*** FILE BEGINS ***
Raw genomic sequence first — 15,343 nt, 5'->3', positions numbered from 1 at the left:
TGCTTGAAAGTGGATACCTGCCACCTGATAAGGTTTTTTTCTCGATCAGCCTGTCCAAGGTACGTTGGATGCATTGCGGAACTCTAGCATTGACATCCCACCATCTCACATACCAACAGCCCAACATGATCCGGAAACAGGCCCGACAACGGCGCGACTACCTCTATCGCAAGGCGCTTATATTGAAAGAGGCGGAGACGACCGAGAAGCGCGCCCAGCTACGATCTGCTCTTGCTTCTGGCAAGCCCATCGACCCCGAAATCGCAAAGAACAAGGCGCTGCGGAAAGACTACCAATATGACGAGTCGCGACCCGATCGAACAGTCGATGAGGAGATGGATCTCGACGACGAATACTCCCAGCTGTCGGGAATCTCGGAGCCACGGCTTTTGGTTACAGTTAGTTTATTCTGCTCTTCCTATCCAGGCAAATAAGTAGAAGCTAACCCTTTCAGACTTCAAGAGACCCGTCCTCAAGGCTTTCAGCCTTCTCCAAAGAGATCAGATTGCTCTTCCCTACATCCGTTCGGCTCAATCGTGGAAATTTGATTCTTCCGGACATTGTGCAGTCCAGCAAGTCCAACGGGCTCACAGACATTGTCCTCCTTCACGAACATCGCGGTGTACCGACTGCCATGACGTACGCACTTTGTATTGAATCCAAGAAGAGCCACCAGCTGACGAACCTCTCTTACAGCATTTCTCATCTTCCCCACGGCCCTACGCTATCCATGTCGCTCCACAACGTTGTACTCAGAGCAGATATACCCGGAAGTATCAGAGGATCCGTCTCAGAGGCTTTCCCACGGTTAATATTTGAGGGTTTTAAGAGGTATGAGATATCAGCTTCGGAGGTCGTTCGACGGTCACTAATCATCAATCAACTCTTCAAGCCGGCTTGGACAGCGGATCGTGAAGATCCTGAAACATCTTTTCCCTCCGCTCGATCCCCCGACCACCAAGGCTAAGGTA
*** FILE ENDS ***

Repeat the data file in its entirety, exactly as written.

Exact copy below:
Raw genomic sequence first — 15,343 nt, 5'->3', positions numbered from 1 at the left:
TGCTTGAAAGTGGATACCTGCCACCTGATAAGGTTTTTTTCTCGATCAGCCTGTCCAAGGTACGTTGGATGCATTGCGGAACTCTAGCATTGACATCCCACCATCTCACATACCAACAGCCCAACATGATCCGGAAACAGGCCCGACAACGGCGCGACTACCTCTATCGCAAGGCGCTTATATTGAAAGAGGCGGAGACGACCGAGAAGCGCGCCCAGCTACGATCTGCTCTTGCTTCTGGCAAGCCCATCGACCCCGAAATCGCAAAGAACAAGGCGCTGCGGAAAGACTACCAATATGACGAGTCGCGACCCGATCGAACAGTCGATGAGGAGATGGATCTCGACGACGAATACTCCCAGCTGTCGGGAATCTCGGAGCCACGGCTTTTGGTTACAGTTAGTTTATTCTGCTCTTCCTATCCAGGCAAATAAGTAGAAGCTAACCCTTTCAGACTTCAAGAGACCCGTCCTCAAGGCTTTCAGCCTTCTCCAAAGAGATCAGATTGCTCTTCCCTACATCCGTTCGGCTCAATCGTGGAAATTTGATTCTTCCGGACATTGTGCAGTCCAGCAAGTCCAACGGGCTCACAGACATTGTCCTCCTTCACGAACATCGCGGTGTACCGACTGCCATGACGTACGCACTTTGTATTGAATCCAAGAAGAGCCACCAGCTGACGAACCTCTCTTACAGCATTTCTCATCTTCCCCACGGCCCTACGCTATCCATGTCGCTCCACAACGTTGTACTCAGAGCAGATATACCCGGAAGTATCAGAGGATCCGTCTCAGAGGCTTTCCCACGGTTAATATTTGAGGGTTTTAAGAGGTATGAGATATCAGCTTCGGAGGTCGTTCGACGGTCACTAATCATCAATCAACTCTTCAAGCCGGCTTGGACAGCGGATCGTGAAGATCCTGAAACATCTTTTCCCTCCGCTCGATCCCCCGACCACCAAGGCTAAGGTA